Jamie Tram’s review published on Letterboxd:
lacks the autobiographical verve that grounded zhao's previous work, but in fairness, we've come a long way from the jilted narrative structure of songs my brother taught me. nomadland asks compelling questions about the place of the frontier myth in the modern day, with fern's story being rooted in stoic detachment more than economic strangulation. the depoliticised context works, although i was left wondering how many of the other authentic nomads featured had the sort of safety nets afforded to mcdormand's character.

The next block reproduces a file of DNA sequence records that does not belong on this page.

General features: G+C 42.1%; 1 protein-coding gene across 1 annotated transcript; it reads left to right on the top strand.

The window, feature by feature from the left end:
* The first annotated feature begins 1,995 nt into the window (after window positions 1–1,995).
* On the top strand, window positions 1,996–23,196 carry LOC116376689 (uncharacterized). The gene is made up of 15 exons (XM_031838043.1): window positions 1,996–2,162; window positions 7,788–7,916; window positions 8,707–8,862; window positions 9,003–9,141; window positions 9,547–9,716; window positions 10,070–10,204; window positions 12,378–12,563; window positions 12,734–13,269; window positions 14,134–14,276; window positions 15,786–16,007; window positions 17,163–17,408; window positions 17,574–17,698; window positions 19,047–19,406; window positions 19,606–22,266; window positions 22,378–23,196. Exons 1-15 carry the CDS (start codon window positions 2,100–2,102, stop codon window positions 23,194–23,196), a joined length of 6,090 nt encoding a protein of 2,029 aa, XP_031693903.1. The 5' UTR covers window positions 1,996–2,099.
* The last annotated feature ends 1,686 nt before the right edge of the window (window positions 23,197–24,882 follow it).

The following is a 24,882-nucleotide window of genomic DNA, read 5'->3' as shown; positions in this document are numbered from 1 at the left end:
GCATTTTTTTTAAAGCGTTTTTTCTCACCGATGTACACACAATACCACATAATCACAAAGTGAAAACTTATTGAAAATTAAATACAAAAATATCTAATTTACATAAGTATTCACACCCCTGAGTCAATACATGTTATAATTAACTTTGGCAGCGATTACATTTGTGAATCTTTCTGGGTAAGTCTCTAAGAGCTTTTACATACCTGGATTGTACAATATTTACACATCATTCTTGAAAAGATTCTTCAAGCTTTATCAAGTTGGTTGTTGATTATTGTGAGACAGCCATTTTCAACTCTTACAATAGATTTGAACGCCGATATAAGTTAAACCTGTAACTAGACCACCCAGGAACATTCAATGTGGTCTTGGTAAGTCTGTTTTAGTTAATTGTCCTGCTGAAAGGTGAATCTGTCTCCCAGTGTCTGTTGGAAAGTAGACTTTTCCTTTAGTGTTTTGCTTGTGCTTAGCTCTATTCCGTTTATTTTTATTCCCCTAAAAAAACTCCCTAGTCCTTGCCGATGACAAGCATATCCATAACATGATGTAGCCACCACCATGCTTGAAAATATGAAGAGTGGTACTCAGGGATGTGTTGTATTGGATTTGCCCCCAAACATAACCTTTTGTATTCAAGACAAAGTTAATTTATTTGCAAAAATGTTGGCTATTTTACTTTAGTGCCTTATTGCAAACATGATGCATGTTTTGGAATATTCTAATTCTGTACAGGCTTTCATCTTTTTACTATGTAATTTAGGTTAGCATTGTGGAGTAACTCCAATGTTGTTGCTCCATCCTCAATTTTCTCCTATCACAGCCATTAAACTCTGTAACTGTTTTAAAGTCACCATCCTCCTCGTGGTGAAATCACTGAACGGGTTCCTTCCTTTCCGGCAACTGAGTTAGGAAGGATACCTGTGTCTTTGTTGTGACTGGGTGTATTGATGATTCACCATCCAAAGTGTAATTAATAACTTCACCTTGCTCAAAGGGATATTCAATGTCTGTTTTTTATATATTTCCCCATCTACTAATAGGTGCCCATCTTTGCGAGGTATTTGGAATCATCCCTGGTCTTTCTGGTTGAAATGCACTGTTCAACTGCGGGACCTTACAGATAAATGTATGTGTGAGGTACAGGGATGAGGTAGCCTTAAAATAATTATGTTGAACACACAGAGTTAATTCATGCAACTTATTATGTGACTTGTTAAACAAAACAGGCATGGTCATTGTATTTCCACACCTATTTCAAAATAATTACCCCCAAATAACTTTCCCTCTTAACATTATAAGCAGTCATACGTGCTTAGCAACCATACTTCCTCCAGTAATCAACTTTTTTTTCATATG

which brings me back to my first point, and the film's main problem - the tertiary cast of characters (playing their real-life selves) are all more interesting than fern, as convincing as mcdormand is. i suppose it wouldn't be as much of a problem to audiences who aren't aware of zhao's shooting methods, but at times the film's practically begging to be a straightforward doco.
the score by ludovico einaudi only appears intermittently, but it was never not intrusive and just straight-up bad imo. fuck off with that amelie-core, Deep Relaxing Piano Music spotify playlist vibe.
anyway s/o to the guy who exclaimed 'mamma mia!' at one point in the screening; long live the theatrical experience